Mabry, according to the Journal, contended that the staff at the Public Education Employees’ Health Insurance Plan (PEEHIP), which has the same board as the TRS, was making decisions on the budget and making changes to costs, both increases and decreases, for active employees and retirees without the knowledge or approval of the board.
The TRS Board, according to the Journal, unanimously approved a resolution presented by Mabry at its December meeting to support cost-of-living increases for active education employees and retirees in the 2013-2014 fiscal year. Mabry, by virtue of his position, is one of the 14 members on the TRS board.
But, the board voted 7-6 to defeat a resolution from Mabry that would have prohibited an increase in health insurance co-pays in 2013 and required the board to approve future increases. The debate was contentious, according to the Journal, with some board members and PEEHIP staff opposing the resolution.
The PEEHIP staff, according to the Journal, told board members that the increase was necessary “for staff to negotiate rebates, formularies and generics with MedImpact, the company that contracts with PEEHIP, in order to save the most money for PEEHIP.”
Bronner said there always have to be adjustments to have a quality health insurance plan.
“You’re constantly adjusting the drugs so that your provider of the drugs has the ability to get you the best price,” he said. “. What you do is you employ somebody to do this because I do not know the ability of one drug to be generic compared to another one.”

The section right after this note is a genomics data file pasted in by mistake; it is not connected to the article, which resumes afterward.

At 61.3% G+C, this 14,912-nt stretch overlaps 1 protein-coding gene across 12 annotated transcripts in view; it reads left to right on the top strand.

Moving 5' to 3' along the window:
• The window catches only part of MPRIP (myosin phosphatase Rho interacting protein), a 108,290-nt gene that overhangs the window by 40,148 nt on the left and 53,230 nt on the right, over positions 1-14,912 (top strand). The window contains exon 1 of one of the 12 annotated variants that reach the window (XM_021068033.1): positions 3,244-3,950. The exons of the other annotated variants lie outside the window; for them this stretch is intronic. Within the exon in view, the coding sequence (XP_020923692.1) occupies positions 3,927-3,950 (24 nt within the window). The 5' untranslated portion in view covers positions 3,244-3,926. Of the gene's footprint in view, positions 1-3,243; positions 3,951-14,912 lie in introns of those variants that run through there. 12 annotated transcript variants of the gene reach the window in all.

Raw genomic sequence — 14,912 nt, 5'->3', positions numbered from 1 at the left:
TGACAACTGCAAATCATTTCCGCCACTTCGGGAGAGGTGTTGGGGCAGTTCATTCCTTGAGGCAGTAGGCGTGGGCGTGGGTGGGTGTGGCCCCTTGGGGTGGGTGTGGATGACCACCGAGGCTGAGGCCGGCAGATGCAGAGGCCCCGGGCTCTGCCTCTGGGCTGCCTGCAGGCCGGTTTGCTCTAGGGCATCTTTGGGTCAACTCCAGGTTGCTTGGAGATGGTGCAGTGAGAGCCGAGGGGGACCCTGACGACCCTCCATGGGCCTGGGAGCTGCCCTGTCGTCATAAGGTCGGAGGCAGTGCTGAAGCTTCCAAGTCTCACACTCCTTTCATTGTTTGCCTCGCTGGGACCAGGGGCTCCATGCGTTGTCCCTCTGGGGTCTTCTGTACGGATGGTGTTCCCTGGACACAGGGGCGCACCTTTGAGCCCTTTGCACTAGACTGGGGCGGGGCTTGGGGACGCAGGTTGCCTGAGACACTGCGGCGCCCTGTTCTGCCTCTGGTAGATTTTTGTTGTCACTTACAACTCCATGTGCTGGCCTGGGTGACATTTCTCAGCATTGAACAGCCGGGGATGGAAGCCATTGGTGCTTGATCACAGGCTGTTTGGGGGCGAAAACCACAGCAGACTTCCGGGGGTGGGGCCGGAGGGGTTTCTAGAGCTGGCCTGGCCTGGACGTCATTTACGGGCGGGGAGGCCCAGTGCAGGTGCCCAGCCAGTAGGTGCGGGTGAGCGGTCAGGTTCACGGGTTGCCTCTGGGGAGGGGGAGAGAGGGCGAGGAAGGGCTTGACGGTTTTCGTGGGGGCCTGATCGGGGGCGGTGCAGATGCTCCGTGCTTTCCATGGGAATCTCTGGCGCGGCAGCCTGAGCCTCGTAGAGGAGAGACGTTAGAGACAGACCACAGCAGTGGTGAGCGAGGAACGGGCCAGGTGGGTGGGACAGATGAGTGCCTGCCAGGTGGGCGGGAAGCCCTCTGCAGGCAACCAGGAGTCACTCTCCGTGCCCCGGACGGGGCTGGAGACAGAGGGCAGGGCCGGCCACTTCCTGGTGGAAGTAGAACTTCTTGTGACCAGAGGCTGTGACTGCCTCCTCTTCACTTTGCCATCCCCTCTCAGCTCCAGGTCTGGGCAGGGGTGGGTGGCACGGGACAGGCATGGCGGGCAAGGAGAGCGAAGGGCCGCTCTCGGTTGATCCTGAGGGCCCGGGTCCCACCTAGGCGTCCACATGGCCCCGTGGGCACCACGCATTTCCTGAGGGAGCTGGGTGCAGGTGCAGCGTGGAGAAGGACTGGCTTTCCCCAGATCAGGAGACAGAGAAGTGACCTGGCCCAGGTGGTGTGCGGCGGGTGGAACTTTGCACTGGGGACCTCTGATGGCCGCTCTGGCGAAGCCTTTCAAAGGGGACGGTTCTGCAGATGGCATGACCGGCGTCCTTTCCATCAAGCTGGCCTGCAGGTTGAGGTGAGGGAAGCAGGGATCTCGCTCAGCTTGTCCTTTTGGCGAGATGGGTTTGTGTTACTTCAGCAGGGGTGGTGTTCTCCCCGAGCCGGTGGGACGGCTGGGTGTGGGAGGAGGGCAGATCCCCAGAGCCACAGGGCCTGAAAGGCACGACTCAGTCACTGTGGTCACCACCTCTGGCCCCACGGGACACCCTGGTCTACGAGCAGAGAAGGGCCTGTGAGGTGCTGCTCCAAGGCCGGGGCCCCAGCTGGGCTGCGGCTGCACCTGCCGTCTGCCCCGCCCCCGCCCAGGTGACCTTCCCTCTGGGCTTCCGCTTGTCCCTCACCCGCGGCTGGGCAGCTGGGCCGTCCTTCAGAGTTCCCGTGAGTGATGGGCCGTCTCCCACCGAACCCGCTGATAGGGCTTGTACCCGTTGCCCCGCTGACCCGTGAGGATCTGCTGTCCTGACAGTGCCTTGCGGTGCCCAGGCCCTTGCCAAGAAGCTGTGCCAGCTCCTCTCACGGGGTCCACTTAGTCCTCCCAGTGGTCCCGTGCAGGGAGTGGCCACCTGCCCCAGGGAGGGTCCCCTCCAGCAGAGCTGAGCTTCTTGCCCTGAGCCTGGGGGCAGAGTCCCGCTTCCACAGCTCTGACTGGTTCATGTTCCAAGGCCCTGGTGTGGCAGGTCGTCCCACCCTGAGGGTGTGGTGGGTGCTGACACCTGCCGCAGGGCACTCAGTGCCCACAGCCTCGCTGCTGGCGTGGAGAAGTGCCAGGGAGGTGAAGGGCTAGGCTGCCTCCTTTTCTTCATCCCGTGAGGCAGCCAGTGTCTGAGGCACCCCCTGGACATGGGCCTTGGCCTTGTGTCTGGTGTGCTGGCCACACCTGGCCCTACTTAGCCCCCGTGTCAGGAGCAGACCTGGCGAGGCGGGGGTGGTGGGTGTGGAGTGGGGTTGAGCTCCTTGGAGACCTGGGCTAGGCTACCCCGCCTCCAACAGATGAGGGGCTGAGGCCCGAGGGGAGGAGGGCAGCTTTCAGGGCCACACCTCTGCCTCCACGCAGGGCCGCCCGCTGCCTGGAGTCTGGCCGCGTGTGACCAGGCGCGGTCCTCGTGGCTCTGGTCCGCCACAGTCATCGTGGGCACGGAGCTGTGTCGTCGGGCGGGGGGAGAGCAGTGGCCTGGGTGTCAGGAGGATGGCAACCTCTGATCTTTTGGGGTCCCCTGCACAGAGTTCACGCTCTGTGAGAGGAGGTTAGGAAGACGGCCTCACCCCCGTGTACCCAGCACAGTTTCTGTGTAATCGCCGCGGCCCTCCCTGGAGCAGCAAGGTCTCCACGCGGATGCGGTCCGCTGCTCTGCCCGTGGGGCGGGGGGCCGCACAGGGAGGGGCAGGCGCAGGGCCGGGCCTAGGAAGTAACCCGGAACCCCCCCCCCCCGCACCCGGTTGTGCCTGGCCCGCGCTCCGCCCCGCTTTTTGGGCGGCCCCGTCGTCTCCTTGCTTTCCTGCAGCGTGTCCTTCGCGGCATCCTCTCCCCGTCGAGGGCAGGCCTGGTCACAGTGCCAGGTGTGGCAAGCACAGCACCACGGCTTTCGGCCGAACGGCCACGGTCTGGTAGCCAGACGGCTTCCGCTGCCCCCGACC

Bronner said the board approved all of the actions, which he said is evident in minutes of board meetings. He said Mabry, who became executive secretary of the AEA a year ago, has “only been to a couple of meetings.”
Mabry said that those in education have not received a pay increase since 2008, have received a 2.5 percent reduction in pay, and that out-of-pocket health care expenses have increased by about 2.5 percent, eating away at take-home pay.
He said that is why he advocated halting further increases in costs until they receive a pay raise. Mabry wrote in the Journal that they will be asking for a raise of 10 percent.